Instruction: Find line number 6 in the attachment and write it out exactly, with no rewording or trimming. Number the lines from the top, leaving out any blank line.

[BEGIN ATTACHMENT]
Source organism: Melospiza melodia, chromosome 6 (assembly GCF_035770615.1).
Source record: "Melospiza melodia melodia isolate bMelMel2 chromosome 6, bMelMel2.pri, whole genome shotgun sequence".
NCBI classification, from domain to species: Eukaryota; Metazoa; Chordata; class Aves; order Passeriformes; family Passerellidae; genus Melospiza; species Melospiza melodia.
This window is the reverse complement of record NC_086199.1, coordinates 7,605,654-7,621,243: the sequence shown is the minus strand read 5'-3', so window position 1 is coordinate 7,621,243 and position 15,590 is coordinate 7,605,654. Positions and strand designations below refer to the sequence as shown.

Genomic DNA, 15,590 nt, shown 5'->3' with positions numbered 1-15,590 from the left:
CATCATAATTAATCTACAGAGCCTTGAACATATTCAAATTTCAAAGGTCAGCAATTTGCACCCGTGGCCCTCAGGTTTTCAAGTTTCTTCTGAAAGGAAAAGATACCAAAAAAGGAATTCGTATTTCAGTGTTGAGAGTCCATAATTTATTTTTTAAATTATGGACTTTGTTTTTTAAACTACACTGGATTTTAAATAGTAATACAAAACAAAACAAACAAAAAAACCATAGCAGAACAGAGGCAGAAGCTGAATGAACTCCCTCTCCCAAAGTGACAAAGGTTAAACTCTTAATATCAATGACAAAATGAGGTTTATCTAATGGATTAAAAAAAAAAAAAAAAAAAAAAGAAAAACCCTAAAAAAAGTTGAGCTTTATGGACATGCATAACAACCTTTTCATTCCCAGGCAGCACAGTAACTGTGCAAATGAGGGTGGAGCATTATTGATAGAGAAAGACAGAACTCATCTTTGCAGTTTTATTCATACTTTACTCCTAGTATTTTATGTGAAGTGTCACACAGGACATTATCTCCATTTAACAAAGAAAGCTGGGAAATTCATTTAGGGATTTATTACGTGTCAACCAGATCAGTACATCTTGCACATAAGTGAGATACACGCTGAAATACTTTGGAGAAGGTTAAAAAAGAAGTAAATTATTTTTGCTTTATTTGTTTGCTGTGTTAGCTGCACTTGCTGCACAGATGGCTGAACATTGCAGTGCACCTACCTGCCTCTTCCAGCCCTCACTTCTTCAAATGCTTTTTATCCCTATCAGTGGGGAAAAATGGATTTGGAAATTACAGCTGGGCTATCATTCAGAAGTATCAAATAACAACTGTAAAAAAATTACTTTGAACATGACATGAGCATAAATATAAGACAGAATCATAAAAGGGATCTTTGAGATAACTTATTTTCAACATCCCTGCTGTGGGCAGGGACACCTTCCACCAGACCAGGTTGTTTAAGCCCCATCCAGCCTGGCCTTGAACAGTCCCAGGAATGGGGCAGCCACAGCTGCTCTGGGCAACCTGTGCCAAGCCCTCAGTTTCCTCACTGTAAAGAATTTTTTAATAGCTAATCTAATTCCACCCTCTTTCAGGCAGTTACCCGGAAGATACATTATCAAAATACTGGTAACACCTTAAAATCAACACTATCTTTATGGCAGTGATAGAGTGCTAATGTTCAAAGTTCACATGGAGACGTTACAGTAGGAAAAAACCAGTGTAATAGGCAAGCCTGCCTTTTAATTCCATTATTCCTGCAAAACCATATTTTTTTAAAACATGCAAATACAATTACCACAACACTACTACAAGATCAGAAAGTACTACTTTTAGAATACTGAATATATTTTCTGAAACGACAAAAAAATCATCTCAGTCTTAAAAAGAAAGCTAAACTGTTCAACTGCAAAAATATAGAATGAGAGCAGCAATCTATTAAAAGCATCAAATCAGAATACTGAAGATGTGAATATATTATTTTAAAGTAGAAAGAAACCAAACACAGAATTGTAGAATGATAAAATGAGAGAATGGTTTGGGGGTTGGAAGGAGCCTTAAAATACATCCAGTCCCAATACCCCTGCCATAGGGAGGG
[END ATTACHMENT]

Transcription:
CATCATAATTAATCTACAGAGCCTTGAACATATTCAAATTTCAAAGGTCAGCAATTTGCACCCGTGGCCCTCAGGTTTTCAAGTTTCTTCTGAAAGGAAAAGATACCAAAAAAGGAATTCGTATTTCAGTGTTGAGAGTCCATAATTTATTTTTTAAATTATGGACTTTGTTTTTTAAACTACACTGGATTTTAAATAGTAATACAAAACAAAACAAACAAAAAAACCATAGCAGAACAGAGGCAGAAGCTGAATGAACTCCCTCTCCCAAAGTGACAAAGGTTAAACTCTTAATATCAATGACAAAATGAGGTTTATCTAATGGATTAAAAAAAAAAAAAAAAAAAAAAGAAAAACCCTAAAAAAAGTTGAGCTTTATGGACATGCATAACAACCTTTTCATTCCCAGGCAGCACAGTAACTGTGCAAATGAGGGTGGAGCATTATTGATAGAGAAAGACAGAACTCATCTTTGCAGTTTTATTCATACTTTACTCCTAGTATTTTATGTGAAGTGTCACACAGGACATTATCTCCATTTAACAAAGAAAGCTGGGAAATTCATTTAGGGATTTATTACGTGTCAACCAGATCAGTACATCTTGCACATAAGTGAGATACACGCTGAAATACTTTGGAGAAGGTTAAAAAAGAAGTAAATTATTTTTGCTTTATTTGTTTGCTGTGTTAGCTGCACTTGCTGCACAGATGGCTGAACATTGCAGTGCACCTACCTGCCTCTTCCAGCCCTCACTTCTTCAAATGCTTTTTATCCCTATCAGTGGGGAAAAATGGATTTGGAAATTACAGCTGGGCTATCATTCAGAAGTATCAAATAACAACTGTAAAAAAATTACTTTGAACATGACATGAGCATAAATATAAGACAGAATCATAAAAGGGATCTTTGAGATAACTTATTTTCAACATCCCTGCTGTGGGCAGGGACACCTTCCACCAGACCAGGTTGTTTAAGCCCCATCCAGCCTGGCCTTGAACAGTCCCAGGAATGGGGCAGCCACAGCTGCTCTGGGCAACCTGTGCCAAGCCCTCAGTTTCCTCACTGTAAAGAATTTTTTAATAGCTAATCTAATTCCACCCTCTTTCAGGCAGTTACCCGGAAGATACATTATCAAAATACTGGTAACACCTTAAAATCAACACTATCTTTATGGCAGTGATAGAGTGCTAATGTTCAAAGTTCACATGGAGACGTTACAGTAGGAAAAAACCAGTGTAATAGGCAAGCCTGCCTTTTAATTCCATTATTCCTGCAAAACCATATTTTTTTAAAACATGCAAATACAATTACCACAACACTACTACAAGATCAGAAAGTACTACTTTTAGAATACTGAATATATTTTCTGAAACGACAAAAAAATCATCTCAGTCTTAAAAAGAAAGCTAAACTGTTCAACTGCAAAAATATAGAATGAGAGCAGCAATCTATTAAAAGCATCAAATCAGAATACTGAAGATGTGAATATATTATTTTAAAGTAGAAAGAAACCAAACACAGAATTGTAGAATGATAAAATGAGAGAATGGTTTGGGGGTTGGAAGGAGCCTTAAAATACATCCAGTCCCAATACCCCTGCCATAGGGAGGG